On the one hand, the GPH has been trying, through peace negotiations, to entice if not coerce the MILF and NDFP to accept a political settlement of the armed conflict. Thus there is the presumption that the MILF and NDFP are political organizations, not criminal syndicates, and that they (MILF and NDFP) exercise leadership and control over their respective armed forces.

On the other hand, the GPH has long been carrying out a policy and practice of criminalizing the political offenses allegedly committed by suspected MILF-BIAF and CPP-NPA-NDFP leaders, members and sympathizers, justifying these as legal actions in accordance with GPH law.

This is supposedly the basis for sending out two special forces platoons to “arrest” an MILF commander allegedly for multiple murders, even if the killings were committed in an earlier battle with government troops. It is also invoked as the basis for sending warplanes to bomb a touted lair of MILF forces that the government has arbitrarily called “lawless elements” and for more ground assaults in Sulu and Basilan.

All these actions are in wanton disregard of the ceasefire mechanisms and processes mutually agreed upon and set up by the GPH and MILF with the participation of international and NGO monitors to deal with such situations.

It is exactly the same case with the GPH-NDFP talks that are now stalled due to the GPH refusal to release at least five NDFP consultants, arguing that it is not obligated to do so.

What the GPH is concealing is that while these detainees were clearly arrested for their alleged links with the CPP-NPA-NDFP, they are all being kept behind bars on the basis of non-bailable charges of common crimes (murder, homicide, illegal possession of firearms, arson, robbery) and rarely for the political crime of rebellion contrary to the Hernandez Doctrine which is part of GPH jurisprudence.

Looking back, it is clear that the GPH deliberately suspended the Joint Agreement on Safety and Immunity Guarantees in August 2005 and set up the Inter Agency Legal Action Group to pave the way for filing trumped-up charges, arresting, detaining, and even torturing and killing, suspected CPP-NPA-NDFP elements and sympathizers including those unarmed and openly involved in the peace negotiations.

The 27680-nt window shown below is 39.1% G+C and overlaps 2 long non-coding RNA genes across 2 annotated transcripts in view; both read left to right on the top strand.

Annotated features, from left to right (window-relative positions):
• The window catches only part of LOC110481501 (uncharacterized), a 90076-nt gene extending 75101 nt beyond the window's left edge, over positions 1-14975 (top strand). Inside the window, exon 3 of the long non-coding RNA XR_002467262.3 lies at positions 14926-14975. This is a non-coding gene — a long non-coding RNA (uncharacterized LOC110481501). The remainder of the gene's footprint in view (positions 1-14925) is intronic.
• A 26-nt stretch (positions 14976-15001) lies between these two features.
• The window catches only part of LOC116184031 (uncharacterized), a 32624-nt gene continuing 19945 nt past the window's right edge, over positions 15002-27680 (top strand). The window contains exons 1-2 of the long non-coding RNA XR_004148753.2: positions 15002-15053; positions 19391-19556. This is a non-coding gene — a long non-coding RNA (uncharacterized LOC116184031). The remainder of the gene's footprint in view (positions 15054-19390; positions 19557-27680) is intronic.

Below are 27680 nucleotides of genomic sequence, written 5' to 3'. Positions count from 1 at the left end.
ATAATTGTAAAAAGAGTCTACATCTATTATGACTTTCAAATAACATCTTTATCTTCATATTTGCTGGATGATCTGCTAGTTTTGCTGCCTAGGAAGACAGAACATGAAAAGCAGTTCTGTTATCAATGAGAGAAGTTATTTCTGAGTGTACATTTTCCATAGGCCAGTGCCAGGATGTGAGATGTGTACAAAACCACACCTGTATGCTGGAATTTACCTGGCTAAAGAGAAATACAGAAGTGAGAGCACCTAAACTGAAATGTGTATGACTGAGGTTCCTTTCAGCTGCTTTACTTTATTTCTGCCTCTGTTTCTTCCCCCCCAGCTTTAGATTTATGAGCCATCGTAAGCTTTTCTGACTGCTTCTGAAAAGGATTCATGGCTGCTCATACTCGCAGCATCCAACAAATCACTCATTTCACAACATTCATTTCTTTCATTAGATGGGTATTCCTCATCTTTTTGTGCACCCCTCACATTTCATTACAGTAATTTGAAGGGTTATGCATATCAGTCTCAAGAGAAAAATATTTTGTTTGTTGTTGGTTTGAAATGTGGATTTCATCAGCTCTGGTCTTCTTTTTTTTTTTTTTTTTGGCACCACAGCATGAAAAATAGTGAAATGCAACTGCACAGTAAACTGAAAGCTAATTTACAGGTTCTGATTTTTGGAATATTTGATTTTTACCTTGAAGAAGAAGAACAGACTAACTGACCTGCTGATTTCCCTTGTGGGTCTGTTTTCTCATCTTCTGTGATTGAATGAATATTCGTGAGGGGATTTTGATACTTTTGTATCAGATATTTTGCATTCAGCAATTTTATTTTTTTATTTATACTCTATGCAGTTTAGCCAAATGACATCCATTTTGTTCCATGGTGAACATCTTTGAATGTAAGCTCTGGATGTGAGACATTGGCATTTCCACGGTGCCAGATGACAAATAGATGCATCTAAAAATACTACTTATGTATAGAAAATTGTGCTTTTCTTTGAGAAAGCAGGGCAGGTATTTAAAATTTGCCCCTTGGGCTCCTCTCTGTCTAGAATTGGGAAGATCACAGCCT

The current GPH regime of Mr. Aquino acknowledges this as a mistake of the previous administration, yet refuses to rectify or remedy the situation by releasing the political prisoners it keeps in its jails.

The GPH for too long has been using “sole sovereignty” and its obligation to uphold the Philippine Constitution and legal processes as excuses to circumvent if not undermine its own agreements with the MILF and NDFP.

It has never given up on its basic US-inspired counterinsurgency frame where peace negotiations are merely tools for psychological warfare, together with dole-out social welfare programs and civic action by the AFP, alongside continuing or intermittent military-police offensives against so-called insurgents.

The GPH pays lip service to attaining a just and lasting peace but lives are being needlessly lost and innocents are languishing in jail, all because the Aquino government would rather use “justice” as a catchy slogan rather than uphold it as a noble goal to pave the way for genuine peace, social equity and economic progress. #

Published in Business World
4-5 November 2011

Share This Post